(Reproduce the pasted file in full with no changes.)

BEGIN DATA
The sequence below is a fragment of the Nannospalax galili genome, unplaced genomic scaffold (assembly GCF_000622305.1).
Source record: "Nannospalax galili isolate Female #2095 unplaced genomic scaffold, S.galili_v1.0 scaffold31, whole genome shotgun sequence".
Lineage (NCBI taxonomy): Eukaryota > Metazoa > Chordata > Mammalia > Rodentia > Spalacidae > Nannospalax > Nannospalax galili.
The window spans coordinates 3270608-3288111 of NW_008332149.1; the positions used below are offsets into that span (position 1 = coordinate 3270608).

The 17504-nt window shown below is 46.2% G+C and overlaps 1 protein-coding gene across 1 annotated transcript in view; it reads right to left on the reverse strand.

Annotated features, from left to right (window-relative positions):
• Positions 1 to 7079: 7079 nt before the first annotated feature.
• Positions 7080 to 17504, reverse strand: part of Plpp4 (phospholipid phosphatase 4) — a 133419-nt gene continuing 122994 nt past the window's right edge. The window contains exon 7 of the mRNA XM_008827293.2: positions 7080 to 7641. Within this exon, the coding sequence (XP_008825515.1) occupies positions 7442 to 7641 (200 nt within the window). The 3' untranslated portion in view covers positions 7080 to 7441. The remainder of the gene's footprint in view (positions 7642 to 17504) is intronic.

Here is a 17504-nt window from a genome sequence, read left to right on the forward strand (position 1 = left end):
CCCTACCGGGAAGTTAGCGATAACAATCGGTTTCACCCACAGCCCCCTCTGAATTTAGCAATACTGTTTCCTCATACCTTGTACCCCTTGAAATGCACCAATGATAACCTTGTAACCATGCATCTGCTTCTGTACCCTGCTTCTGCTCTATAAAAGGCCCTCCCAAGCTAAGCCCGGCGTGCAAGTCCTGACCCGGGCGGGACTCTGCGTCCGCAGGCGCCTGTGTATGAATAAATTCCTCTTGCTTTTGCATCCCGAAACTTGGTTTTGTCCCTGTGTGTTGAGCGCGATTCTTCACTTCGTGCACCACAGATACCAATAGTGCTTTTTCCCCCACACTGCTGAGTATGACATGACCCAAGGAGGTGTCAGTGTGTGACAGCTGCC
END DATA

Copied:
The sequence below is a fragment of the Nannospalax galili genome, unplaced genomic scaffold (assembly GCF_000622305.1).
Source record: "Nannospalax galili isolate Female #2095 unplaced genomic scaffold, S.galili_v1.0 scaffold31, whole genome shotgun sequence".
Lineage (NCBI taxonomy): Eukaryota > Metazoa > Chordata > Mammalia > Rodentia > Spalacidae > Nannospalax > Nannospalax galili.
The window spans coordinates 3270608-3288111 of NW_008332149.1; the positions used below are offsets into that span (position 1 = coordinate 3270608).

The 17504-nt window shown below is 46.2% G+C and overlaps 1 protein-coding gene across 1 annotated transcript in view; it reads right to left on the reverse strand.

Annotated features, from left to right (window-relative positions):
• Positions 1 to 7079: 7079 nt before the first annotated feature.
• Positions 7080 to 17504, reverse strand: part of Plpp4 (phospholipid phosphatase 4) — a 133419-nt gene continuing 122994 nt past the window's right edge. The window contains exon 7 of the mRNA XM_008827293.2: positions 7080 to 7641. Within this exon, the coding sequence (XP_008825515.1) occupies positions 7442 to 7641 (200 nt within the window). The 3' untranslated portion in view covers positions 7080 to 7441. The remainder of the gene's footprint in view (positions 7642 to 17504) is intronic.

Here is a 17504-nt window from a genome sequence, read left to right on the forward strand (position 1 = left end):
CCCTACCGGGAAGTTAGCGATAACAATCGGTTTCACCCACAGCCCCCTCTGAATTTAGCAATACTGTTTCCTCATACCTTGTACCCCTTGAAATGCACCAATGATAACCTTGTAACCATGCATCTGCTTCTGTACCCTGCTTCTGCTCTATAAAAGGCCCTCCCAAGCTAAGCCCGGCGTGCAAGTCCTGACCCGGGCGGGACTCTGCGTCCGCAGGCGCCTGTGTATGAATAAATTCCTCTTGCTTTTGCATCCCGAAACTTGGTTTTGTCCCTGTGTGTTGAGCGCGATTCTTCACTTCGTGCACCACAGATACCAATAGTGCTTTTTCCCCCACACTGCTGAGTATGACATGACCCAAGGAGGTGTCAGTGTGTGACAGCTGCC